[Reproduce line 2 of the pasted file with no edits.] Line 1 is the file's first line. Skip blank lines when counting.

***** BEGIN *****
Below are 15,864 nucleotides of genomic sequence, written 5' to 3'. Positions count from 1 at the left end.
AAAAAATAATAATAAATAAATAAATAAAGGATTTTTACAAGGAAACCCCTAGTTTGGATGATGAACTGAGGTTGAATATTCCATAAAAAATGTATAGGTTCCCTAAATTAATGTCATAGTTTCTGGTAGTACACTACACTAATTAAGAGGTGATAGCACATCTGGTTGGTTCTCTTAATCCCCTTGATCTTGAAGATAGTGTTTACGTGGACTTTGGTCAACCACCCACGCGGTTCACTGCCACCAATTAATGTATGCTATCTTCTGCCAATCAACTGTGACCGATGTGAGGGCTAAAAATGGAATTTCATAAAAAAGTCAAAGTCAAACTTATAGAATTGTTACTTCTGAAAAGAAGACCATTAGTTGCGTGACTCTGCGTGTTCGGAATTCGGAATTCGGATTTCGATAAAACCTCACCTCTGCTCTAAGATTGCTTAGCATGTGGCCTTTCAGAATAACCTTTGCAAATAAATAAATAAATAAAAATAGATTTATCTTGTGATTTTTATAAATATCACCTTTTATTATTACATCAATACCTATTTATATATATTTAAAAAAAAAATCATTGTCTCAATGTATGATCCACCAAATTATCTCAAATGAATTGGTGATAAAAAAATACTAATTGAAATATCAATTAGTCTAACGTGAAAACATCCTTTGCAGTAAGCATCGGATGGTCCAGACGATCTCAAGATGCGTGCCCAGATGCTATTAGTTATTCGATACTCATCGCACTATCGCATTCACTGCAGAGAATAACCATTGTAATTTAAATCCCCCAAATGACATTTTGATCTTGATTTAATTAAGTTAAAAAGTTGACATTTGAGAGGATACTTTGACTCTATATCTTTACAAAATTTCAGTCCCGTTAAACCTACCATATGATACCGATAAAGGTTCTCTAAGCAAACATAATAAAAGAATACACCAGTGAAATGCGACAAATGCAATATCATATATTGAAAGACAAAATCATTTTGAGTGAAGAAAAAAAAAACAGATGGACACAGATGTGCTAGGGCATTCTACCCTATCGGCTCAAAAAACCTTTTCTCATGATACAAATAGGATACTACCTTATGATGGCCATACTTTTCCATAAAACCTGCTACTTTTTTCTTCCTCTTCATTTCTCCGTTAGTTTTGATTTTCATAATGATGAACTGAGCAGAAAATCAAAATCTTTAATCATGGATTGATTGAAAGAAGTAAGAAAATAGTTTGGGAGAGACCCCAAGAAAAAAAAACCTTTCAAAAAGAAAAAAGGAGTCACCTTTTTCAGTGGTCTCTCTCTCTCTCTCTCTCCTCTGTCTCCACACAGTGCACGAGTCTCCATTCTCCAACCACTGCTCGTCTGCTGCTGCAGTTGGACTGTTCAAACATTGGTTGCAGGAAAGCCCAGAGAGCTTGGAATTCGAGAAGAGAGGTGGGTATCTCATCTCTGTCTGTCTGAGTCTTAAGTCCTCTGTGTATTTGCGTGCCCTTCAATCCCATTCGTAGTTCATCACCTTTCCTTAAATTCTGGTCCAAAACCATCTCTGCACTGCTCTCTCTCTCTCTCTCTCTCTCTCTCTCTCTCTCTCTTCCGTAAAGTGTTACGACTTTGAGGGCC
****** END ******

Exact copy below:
AAAAAATAATAATAAATAAATAAATAAAGGATTTTTACAAGGAAACCCCTAGTTTGGATGATGAACTGAGGTTGAATATTCCATAAAAAATGTATAGGTTCCCTAAATTAATGTCATAGTTTCTGGTAGTACACTACACTAATTAAGAGGTGATAGCACATCTGGTTGGTTCTCTTAATCCCCTTGATCTTGAAGATAGTGTTTACGTGGACTTTGGTCAACCACCCACGCGGTTCACTGCCACCAATTAATGTATGCTATCTTCTGCCAATCAACTGTGACCGATGTGAGGGCTAAAAATGGAATTTCATAAAAAAGTCAAAGTCAAACTTATAGAATTGTTACTTCTGAAAAGAAGACCATTAGTTGCGTGACTCTGCGTGTTCGGAATTCGGAATTCGGATTTCGATAAAACCTCACCTCTGCTCTAAGATTGCTTAGCATGTGGCCTTTCAGAATAACCTTTGCAAATAAATAAATAAATAAAAATAGATTTATCTTGTGATTTTTATAAATATCACCTTTTATTATTACATCAATACCTATTTATATATATTTAAAAAAAAAATCATTGTCTCAATGTATGATCCACCAAATTATCTCAAATGAATTGGTGATAAAAAAATACTAATTGAAATATCAATTAGTCTAACGTGAAAACATCCTTTGCAGTAAGCATCGGATGGTCCAGACGATCTCAAGATGCGTGCCCAGATGCTATTAGTTATTCGATACTCATCGCACTATCGCATTCACTGCAGAGAATAACCATTGTAATTTAAATCCCCCAAATGACATTTTGATCTTGATTTAATTAAGTTAAAAAGTTGACATTTGAGAGGATACTTTGACTCTATATCTTTACAAAATTTCAGTCCCGTTAAACCTACCATATGATACCGATAAAGGTTCTCTAAGCAAACATAATAAAAGAATACACCAGTGAAATGCGACAAATGCAATATCATATATTGAAAGACAAAATCATTTTGAGTGAAGAAAAAAAAAACAGATGGACACAGATGTGCTAGGGCATTCTACCCTATCGGCTCAAAAAACCTTTTCTCATGATACAAATAGGATACTACCTTATGATGGCCATACTTTTCCATAAAACCTGCTACTTTTTTCTTCCTCTTCATTTCTCCGTTAGTTTTGATTTTCATAATGATGAACTGAGCAGAAAATCAAAATCTTTAATCATGGATTGATTGAAAGAAGTAAGAAAATAGTTTGGGAGAGACCCCAAGAAAAAAAAACCTTTCAAAAAGAAAAAAGGAGTCACCTTTTTCAGTGGTCTCTCTCTCTCTCTCTCTCCTCTGTCTCCACACAGTGCACGAGTCTCCATTCTCCAACCACTGCTCGTCTGCTGCTGCAGTTGGACTGTTCAAACATTGGTTGCAGGAAAGCCCAGAGAGCTTGGAATTCGAGAAGAGAGGTGGGTATCTCATCTCTGTCTGTCTGAGTCTTAAGTCCTCTGTGTATTTGCGTGCCCTTCAATCCCATTCGTAGTTCATCACCTTTCCTTAAATTCTGGTCCAAAACCATCTCTGCACTGCTCTCTCTCTCTCTCTCTCTCTCTCTCTCTCTCTCTCTTCCGTAAAGTGTTACGACTTTGAGGGCC